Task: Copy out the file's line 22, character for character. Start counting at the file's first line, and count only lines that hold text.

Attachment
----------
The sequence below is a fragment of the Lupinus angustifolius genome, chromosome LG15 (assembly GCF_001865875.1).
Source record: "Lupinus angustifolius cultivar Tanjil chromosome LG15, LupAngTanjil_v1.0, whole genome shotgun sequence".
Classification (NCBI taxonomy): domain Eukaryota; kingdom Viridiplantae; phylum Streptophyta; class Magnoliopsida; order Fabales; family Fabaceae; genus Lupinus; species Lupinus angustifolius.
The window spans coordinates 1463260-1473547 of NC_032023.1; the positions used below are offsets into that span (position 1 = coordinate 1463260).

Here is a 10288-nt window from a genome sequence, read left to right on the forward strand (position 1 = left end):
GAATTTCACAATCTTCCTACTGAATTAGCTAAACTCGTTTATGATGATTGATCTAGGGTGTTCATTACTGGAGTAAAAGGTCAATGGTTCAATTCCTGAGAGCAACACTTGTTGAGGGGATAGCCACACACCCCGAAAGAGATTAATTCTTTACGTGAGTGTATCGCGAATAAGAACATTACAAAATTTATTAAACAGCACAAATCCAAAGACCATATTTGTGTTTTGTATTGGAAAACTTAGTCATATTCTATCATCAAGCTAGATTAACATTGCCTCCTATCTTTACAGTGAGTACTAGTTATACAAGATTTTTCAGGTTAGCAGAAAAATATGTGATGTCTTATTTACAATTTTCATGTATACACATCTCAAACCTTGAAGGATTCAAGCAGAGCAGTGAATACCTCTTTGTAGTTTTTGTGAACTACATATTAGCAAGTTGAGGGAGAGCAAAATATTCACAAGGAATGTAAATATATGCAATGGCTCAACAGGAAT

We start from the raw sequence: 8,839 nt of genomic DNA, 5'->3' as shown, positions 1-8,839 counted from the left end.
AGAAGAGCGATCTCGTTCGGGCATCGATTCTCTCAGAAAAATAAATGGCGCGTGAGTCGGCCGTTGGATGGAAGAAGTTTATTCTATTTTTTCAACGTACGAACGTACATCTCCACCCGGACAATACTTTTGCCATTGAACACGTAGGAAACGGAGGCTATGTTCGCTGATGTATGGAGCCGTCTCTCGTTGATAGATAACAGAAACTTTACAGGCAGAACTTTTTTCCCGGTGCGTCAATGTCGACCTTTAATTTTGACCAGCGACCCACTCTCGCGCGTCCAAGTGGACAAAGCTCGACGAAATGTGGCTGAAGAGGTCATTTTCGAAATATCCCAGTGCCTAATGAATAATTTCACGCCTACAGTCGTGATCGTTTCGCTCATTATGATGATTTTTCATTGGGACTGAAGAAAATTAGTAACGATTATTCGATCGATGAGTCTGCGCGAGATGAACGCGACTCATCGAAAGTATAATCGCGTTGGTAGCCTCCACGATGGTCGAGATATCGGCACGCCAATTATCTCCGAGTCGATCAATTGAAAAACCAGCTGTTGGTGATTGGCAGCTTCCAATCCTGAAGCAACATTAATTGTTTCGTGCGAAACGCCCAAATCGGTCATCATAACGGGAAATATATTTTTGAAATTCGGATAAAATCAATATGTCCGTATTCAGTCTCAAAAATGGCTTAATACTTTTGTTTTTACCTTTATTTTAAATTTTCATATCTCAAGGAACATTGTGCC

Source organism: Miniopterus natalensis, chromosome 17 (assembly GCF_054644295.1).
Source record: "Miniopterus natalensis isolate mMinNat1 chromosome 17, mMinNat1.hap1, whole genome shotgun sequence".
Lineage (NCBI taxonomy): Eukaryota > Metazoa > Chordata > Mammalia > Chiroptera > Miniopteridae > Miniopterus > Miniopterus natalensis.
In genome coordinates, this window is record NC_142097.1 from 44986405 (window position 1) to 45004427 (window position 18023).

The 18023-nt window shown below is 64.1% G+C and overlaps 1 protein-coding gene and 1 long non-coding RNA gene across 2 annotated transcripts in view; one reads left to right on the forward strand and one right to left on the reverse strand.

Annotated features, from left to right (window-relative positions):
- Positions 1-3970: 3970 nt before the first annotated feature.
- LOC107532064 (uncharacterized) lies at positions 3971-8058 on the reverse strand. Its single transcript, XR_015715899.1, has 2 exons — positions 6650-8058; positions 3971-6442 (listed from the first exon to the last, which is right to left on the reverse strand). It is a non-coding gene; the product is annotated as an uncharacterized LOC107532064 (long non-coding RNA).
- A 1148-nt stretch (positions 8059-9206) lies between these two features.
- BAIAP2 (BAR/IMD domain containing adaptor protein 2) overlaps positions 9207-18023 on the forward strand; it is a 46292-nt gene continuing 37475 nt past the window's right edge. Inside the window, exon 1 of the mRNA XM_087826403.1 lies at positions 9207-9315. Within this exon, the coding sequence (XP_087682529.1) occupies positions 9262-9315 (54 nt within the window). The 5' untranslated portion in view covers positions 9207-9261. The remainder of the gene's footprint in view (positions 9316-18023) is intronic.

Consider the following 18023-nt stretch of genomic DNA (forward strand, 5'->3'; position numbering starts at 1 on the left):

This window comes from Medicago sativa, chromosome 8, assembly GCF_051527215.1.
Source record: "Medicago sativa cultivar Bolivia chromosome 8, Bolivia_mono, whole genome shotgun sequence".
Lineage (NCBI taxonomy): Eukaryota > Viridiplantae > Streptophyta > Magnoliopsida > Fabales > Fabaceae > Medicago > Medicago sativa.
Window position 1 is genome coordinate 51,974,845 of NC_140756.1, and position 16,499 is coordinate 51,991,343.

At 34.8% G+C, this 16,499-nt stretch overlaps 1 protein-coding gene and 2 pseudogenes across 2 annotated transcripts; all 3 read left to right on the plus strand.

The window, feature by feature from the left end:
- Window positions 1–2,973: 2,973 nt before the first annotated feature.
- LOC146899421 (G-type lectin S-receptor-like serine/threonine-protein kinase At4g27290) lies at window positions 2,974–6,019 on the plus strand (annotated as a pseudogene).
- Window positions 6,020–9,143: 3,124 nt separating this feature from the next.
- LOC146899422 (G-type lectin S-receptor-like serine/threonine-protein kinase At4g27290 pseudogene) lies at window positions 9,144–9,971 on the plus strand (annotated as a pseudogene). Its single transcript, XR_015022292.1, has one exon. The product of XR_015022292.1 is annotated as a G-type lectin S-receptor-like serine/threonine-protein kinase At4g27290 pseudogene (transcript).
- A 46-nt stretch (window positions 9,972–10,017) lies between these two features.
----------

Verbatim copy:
Lineage (NCBI taxonomy): Eukaryota > Viridiplantae > Streptophyta > Magnoliopsida > Fabales > Fabaceae > Medicago > Medicago sativa.